With the majority of Utah kids having their first cell phone by age 10-12, it is important that parents discuss sexting laws and how they apply to minors.
Electronic dirty talk
One practice that continues to rise in popularity among Utah teens is sexting. According to dictionary.com, sexting is defined as “the sending of sexually explicit photos, images, text messages, or e-mails by using a cell phone or other mobile device.” While many teens get away with sexting time and time again, it is against the law and will result in criminal penalties if they are caught.
Utah sexting laws
Currently every state has a law that criminalizes sexting that includes images of minors, although many states group sexting in with child pornography or sexual exploitation of a minor. There are three laws in the Utah State Code that teens should be aware of before they send, receive, or share explicit images or videos of other teens.
Sexual exploitation of a minor
According to Utah Code 76-5b-201, “(1) A person is guilty of sexual exploitation of a minor: when the person:
(i) knowingly produces, possesses, or possesses with intent to distribute child pornography; or
(ii) intentionally distributes or views child pornography; ( . . . )
Sexual exploitation of a minor is a second degree felony and charges for sexual exploitation of a minor can be multiplied depending on how many minors are depicted and/or how many times the same minor appears in different pictures or videos.
Giving explicit material to minors
Utah Code 76-10-1206 warns “(1)A person is guilty of dealing in material harmful to minors when, knowing or believing that a person is a minor, or having negligently failed to determine the proper age of a minor, the person intentionally:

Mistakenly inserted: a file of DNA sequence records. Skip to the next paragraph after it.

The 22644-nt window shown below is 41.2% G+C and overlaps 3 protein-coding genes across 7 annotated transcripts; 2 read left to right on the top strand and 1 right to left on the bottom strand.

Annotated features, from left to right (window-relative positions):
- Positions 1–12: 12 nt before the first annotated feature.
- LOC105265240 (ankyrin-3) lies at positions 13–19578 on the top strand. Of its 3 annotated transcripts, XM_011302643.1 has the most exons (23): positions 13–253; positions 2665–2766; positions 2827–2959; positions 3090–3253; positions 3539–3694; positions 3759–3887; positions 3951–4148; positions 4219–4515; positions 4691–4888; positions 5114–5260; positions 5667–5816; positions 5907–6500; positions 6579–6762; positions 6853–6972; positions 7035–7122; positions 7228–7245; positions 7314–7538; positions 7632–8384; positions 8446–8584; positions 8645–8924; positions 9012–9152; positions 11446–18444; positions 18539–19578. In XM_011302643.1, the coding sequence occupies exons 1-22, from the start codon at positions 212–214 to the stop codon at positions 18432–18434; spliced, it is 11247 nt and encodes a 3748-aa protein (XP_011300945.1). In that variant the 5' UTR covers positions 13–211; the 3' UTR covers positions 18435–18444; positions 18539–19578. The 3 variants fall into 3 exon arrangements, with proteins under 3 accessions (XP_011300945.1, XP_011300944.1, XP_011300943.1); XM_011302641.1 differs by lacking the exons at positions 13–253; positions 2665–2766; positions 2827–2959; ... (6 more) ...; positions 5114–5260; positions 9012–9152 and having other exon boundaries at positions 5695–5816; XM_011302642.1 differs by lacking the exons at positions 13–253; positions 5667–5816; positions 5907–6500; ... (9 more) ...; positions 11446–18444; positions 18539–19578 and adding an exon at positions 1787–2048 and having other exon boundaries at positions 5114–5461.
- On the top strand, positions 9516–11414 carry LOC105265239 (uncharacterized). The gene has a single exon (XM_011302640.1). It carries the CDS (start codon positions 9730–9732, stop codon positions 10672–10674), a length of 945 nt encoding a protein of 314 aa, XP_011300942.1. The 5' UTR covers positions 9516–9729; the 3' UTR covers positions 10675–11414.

(a) distributes or offers to distribute, or exhibits or offers to exhibit, to a ( . . . ), any material harmful to minors;
(b) produces, performs, or directs any performance, before a minor ( . . . ) that is harmful to minors; or
(c) participates in any performance, before a minor ( . . . ) that is harmful to minors.
(2) (a) Each separate offense under this section committed by a person 18 years of age or older is a third degree felony ( . . . )
(b) Each separate offense under this section committed by a person 16 or 17 years of age is a class A misdemeanor.
(c) Each separate offense under this section committed by a person younger than 16 years of age is a class B misdemeanor.”
Utah code 76-10-1203 states “(1) Any material or performance is pornographic if:
(a) The average person, applying contemporary community standards, finds that, taken as a whole, it appeals to prurient interest in sex;
(b) It is patently offensive in the description or depiction of nudity, sexual conduct, sexual excitement, sadomasochistic abuse, or excretion; and
(c) Taken as a whole it does not have serious literary, artistic, political or scientific value.”
If someone shares or otherwise distributes or attempts to distribute pornographic material, adults 18 and older may face a third degree felony for each item of pornographic material shared or produced while 16-17 year olds face a class A misdemeanor, and under 16 year olds face a class B misdemeanor.
What’s posted on the internet stays on the internet
With so many options to “delete” content shared, too many teens have the false sense of security that they can share a picture or video briefly and never have to worry about it again. Unfortunately, what’s posted on the internet stays on the internet. Besides other individuals who screenshot or otherwise save things they’ve been sent online, the internet has a way of somehow storing embarrassing or incriminating pictures forever. It is important to warn teens that sexually explicit images or videos that are shared can resurface and that type of content will result in criminal charges.